• 2016 BMW G 310 R.

    BMW says it wants to “take the typical BMW premium aspiration to the segment under 500cc” with its new, single-cylinder G 310 R. Developed in Munich but produced in India by TVS Motor Company (India’s third-largest motorcycle manufacturer), the G 310 R features a 313cc engine with reverse-cylinder design that has the intake facing forward and exhaust rearward, allowing the engine to fit better in a chassis with short wheelbase and longer swingarm. Aimed at newer riders, the G 310 R features a moderately low seat height of 30.9 inches and is claimed to weigh 349 pounds while making 34 hp and 21 footpounds of torque.
  • 2016 DUCATIS.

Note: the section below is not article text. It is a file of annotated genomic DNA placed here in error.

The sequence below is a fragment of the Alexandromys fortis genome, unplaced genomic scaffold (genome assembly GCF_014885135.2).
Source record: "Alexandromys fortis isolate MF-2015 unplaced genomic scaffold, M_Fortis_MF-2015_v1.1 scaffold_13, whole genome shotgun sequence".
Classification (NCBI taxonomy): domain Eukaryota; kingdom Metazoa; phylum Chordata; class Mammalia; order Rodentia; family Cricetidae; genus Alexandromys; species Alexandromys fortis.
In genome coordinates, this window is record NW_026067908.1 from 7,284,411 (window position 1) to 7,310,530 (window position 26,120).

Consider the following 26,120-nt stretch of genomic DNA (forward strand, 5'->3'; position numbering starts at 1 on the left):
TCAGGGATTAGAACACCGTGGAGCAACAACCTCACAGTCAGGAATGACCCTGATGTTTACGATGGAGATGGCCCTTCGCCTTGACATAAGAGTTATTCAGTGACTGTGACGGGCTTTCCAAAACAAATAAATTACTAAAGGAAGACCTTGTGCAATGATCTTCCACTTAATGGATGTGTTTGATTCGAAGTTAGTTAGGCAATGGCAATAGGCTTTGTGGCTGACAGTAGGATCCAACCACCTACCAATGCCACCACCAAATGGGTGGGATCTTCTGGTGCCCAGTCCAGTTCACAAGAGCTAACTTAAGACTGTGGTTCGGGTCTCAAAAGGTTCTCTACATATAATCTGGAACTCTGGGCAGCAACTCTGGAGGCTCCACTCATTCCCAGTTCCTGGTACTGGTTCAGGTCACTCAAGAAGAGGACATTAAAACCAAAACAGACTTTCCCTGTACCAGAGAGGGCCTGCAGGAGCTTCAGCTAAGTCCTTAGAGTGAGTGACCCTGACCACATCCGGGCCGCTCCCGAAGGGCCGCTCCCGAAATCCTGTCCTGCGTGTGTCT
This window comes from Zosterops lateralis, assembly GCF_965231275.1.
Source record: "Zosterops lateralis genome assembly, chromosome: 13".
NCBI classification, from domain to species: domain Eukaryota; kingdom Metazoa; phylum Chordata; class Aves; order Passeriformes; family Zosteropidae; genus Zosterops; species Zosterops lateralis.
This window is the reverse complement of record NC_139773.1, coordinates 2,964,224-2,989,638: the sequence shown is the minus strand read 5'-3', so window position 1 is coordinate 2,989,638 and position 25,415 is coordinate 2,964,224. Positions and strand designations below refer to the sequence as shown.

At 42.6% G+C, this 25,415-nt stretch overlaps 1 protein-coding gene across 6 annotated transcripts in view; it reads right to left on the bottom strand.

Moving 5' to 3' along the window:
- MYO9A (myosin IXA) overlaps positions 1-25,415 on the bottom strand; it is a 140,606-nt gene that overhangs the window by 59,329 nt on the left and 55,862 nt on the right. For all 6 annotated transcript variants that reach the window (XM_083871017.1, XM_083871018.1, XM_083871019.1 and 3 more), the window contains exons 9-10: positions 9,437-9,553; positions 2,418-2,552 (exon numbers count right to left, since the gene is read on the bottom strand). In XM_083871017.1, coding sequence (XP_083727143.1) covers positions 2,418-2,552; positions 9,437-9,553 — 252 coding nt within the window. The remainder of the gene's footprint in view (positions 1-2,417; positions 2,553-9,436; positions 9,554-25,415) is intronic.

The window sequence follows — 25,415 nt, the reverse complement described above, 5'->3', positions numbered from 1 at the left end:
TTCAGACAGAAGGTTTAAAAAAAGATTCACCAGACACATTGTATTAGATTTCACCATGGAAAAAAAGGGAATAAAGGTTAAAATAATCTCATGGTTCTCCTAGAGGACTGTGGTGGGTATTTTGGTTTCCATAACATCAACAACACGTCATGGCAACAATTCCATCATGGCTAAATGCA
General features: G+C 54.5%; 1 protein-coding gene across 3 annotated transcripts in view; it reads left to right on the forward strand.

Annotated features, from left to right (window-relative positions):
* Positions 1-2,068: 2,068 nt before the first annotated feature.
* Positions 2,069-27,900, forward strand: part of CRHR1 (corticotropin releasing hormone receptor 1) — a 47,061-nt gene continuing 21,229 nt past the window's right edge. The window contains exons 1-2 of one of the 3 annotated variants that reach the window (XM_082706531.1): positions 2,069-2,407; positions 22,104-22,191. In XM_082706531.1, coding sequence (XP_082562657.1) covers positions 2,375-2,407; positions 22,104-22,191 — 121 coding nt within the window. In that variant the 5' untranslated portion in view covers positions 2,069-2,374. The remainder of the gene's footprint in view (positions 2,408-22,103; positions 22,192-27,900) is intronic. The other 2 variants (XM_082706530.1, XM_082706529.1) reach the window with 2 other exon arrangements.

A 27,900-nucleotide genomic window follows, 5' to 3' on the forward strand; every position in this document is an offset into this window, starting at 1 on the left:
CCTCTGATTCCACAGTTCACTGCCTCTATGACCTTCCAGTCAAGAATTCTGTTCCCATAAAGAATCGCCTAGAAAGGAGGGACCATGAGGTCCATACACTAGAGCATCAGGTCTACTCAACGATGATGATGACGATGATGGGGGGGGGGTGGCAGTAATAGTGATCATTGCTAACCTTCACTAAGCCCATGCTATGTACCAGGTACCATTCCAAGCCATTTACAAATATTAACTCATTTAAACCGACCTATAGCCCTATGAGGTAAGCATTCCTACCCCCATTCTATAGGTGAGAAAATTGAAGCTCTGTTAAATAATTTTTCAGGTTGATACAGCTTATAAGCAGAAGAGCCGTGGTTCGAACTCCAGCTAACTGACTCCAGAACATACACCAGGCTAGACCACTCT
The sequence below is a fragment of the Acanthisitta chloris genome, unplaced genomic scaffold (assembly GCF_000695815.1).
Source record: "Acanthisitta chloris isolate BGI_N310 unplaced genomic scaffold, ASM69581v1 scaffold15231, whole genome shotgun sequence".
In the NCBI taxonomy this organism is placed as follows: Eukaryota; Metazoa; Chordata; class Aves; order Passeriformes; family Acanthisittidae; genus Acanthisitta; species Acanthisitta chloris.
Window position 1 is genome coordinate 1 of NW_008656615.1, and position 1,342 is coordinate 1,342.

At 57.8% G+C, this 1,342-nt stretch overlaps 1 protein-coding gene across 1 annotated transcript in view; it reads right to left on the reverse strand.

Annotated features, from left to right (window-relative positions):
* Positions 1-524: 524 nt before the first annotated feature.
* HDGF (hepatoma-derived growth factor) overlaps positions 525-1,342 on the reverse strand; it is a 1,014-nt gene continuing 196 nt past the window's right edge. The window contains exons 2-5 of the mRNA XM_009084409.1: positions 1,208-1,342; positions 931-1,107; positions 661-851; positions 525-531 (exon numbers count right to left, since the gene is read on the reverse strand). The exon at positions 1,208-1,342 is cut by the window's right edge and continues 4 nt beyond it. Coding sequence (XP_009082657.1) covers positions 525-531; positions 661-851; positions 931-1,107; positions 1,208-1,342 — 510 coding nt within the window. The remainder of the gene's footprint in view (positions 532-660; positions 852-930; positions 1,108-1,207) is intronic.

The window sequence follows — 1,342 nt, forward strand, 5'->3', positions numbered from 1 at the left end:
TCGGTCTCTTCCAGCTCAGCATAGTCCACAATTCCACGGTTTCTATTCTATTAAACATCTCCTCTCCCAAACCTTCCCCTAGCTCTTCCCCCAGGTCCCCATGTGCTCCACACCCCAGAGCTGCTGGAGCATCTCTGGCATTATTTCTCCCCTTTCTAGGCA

Ducati has unveiled its updated Hypermotard and Scrambler lines for 2016. The Hypermotard models receive larger engines that are more powerful and meet strict Euro 4 emissions standards, while the Scrambler line expands with the addition of a Flat Track Pro version and the 399cc Sixty2. The company also introduced an updated “Supermid” 959 Panigale, which you can read about elsewhere in this issue. The three models in the Hypermotard lineup-the base Hypermotard, the SP, and the Hyperstrada-receive a larger engine that also meets stringent Euro 4 emissions standards. Bore has been increased from 88mm to 94mm, with a corresponding increase in displacement to 937cc, this despite the models now being referred to as the Hypermotard 939 and Hyperstrada 939. Other updates include an increased compression ratio (from 12.8:1 to 13.1:1) and a redesigned 2-into-1 exhaust system. Maximum power is now 113 hp (slightly up from the previous model’s 110 hp), and torque is up by 10 percent. The Hypermotard’s chassis is unchanged from the previous model, and other features such as the Ducati Safety Pack, three-level ABS, traction control, and riding modes all carry over. In the Scrambler line, the four versions produced last year carry on and are joined by the Flat Track Pro, which is based on the Full Throttle but has side-mounted number plates, a small-nose fairing, and other Ducati accessories such as machined footpegs. As with the Full Throttle, the Flat Track Pro has a Termignoni exhaust as standard. The Sixty2 is a more affordable Scrambler, with a smaller engine derived from the 803cc mill producing 41 hp, which Ducati says will make the bike more accessible for newer riders. The Sixty2 has slightly different brakes and suspension, helping to lower cost to $7,995. The Multistrada 1200 Pikes Peak returns for 2016 after a year off, and the Multistrada line expands further with a more dirt-oriented Enduro model. The Diavel line also grows, with cruiser versions dubbed the XDiavel and XDiavel S added.